St. Clair aldermen have approved a resolution that aligns with the viewpoint of the Coalition Against Bigger Trucks.

The Coalition Against Bigger Trucks is an organization opposed to increased truck sizes and weights.

During the Monday, April 2, meeting, City Administrator Travis Dierker said this issue was brought to him by Alderman Art Viehland.

According to a document from CABT, businesses have lobbied Congress for years to raise federal truck weight limits from 80,000 pounds to 91,000.

“Congress has consistently rejected these proposals because of concerns for public safety and infrastructure damage,” the document states. “In 2015, the House voted on a bipartisan basis to maintain the federal limits.”

Over the past 10 years, the increase in truck size and weight are being lobbied again for the same 91,000 pound limit for multiple states, including Missouri.

The document also states that in 2016, a U.S. Department of Transportation study on increased truck sizes and weight concluded there would be “serious safety problems and would impose additional safety costs to our highway infrastructure.”

The USDOT recommended to Congress to not approve to heavier trucks, according to the document.

Viehland said he found out that “one out of every eight traffic fatalities involve a trucking collision and 98 percent of all semi accidents result in one fatality.”

He added that he drove a truck for 30 years. He said that brakes have improved, but highways have become more crowded.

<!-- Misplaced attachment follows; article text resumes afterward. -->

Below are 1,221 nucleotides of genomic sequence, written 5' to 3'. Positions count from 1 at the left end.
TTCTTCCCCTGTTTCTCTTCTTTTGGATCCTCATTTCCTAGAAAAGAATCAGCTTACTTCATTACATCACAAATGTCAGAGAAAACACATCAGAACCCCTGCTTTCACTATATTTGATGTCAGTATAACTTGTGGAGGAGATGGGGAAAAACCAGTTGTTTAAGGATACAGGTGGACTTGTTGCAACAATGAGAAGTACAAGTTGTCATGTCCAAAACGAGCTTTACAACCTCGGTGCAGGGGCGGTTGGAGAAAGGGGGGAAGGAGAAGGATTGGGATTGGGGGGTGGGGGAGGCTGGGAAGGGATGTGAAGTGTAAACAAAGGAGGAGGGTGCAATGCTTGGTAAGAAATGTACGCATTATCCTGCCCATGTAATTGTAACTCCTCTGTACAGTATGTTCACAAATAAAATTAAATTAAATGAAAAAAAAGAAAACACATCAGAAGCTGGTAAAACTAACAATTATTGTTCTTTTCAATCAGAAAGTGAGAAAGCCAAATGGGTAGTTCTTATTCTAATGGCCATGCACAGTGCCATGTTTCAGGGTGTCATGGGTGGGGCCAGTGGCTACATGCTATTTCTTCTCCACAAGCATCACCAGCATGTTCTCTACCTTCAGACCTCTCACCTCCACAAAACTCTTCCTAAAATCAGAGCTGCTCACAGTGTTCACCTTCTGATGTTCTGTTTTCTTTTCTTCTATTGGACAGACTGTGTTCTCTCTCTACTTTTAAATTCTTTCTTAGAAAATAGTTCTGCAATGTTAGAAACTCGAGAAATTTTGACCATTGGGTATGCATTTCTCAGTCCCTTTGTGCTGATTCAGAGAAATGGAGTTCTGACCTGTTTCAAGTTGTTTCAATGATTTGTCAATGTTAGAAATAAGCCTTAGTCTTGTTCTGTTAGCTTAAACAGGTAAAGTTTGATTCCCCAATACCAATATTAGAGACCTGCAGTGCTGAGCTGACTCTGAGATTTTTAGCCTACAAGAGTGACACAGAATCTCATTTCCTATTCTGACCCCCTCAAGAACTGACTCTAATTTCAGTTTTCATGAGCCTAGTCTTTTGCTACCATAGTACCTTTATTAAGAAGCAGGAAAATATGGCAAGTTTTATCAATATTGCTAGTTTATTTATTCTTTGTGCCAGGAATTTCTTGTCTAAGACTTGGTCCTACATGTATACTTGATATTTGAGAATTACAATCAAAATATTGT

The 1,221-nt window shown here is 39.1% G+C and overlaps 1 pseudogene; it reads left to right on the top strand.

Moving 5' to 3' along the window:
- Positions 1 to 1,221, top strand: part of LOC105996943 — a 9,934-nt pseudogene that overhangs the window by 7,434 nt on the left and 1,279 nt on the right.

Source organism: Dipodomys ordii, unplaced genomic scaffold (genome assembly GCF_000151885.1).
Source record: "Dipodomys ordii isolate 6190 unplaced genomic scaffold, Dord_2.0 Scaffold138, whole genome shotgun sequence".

The businesses wanting the increase are FedEx, Amazon and UPS, Viehland said.

“They want to increase their profit at the cost of lives in the state of Missouri and across the country,” he said. “I think it needs to be stopped and it needs to be stopped quickly, so that they don’t ever want to bring it up again.”

Viehland added that there are 15 and a half million trucks on the highways in the United States and 200 million are tractor-trailers.

“That’s a lot of rubber on the road. We all know it’s just tearing our highways to pieces,” he said.

The board voted 4-0 in favor of approving a resolution of opposition to legislation that seeks to increase truck size and weight on Missouri roads.

Additional Information

The document by CABT continues to state that in the USDOT study, heavier trucks with six axles both 91,000 and 97,000 pound configurations had higher crash rates in Washington, Idaho and Michigan.

In Washington, it was found that there was a 47 percent higher crash rates for six-axle trucks up to 91,000 pounds.

In Idaho, it was found that there was a 99 percent higher crash rates for six-axle trucks up to 97,000 pounds. Finally, in Michigan, it was found that there was a 400 percent higher crash rates for six-axle trucks up to 97,000 pounds.

The document also discusses the problems with heavier trucks that include more severe crashes, trucks are likely to roll over and increased wear and tear on trucks themselves.

For more information, visit cabt.org.

Stand With CABT

Organizations who stand with CABT include the National Sheriffs’ Association, the International Association of Chiefs of Police, the National Association of Police Organizations;

The National Organization of Emergency Medical Technicians, AAA, the National Association of Counties, the National League of Cities, the National Association of Towns and Townships;

The National Association of County Engineers, the American Public Works Association, the International City/County Management Association, The U.S. Conference of Mayors, the Greater Federation of Women’s Clubs;

The Owner-Operator Independent Drivers Association, the International Brotherhood of Teamsters;

The SMART Transportation Division, the Truck Safety Coalition, the Citizens for Reliable and Safe Highways, Road Safe America, the Brain Injury Association of America, Parents Against Tired Truckers;

The American Short Line and Regional Railroad Association, the Railway Supply Institute and the Association of American Railroads.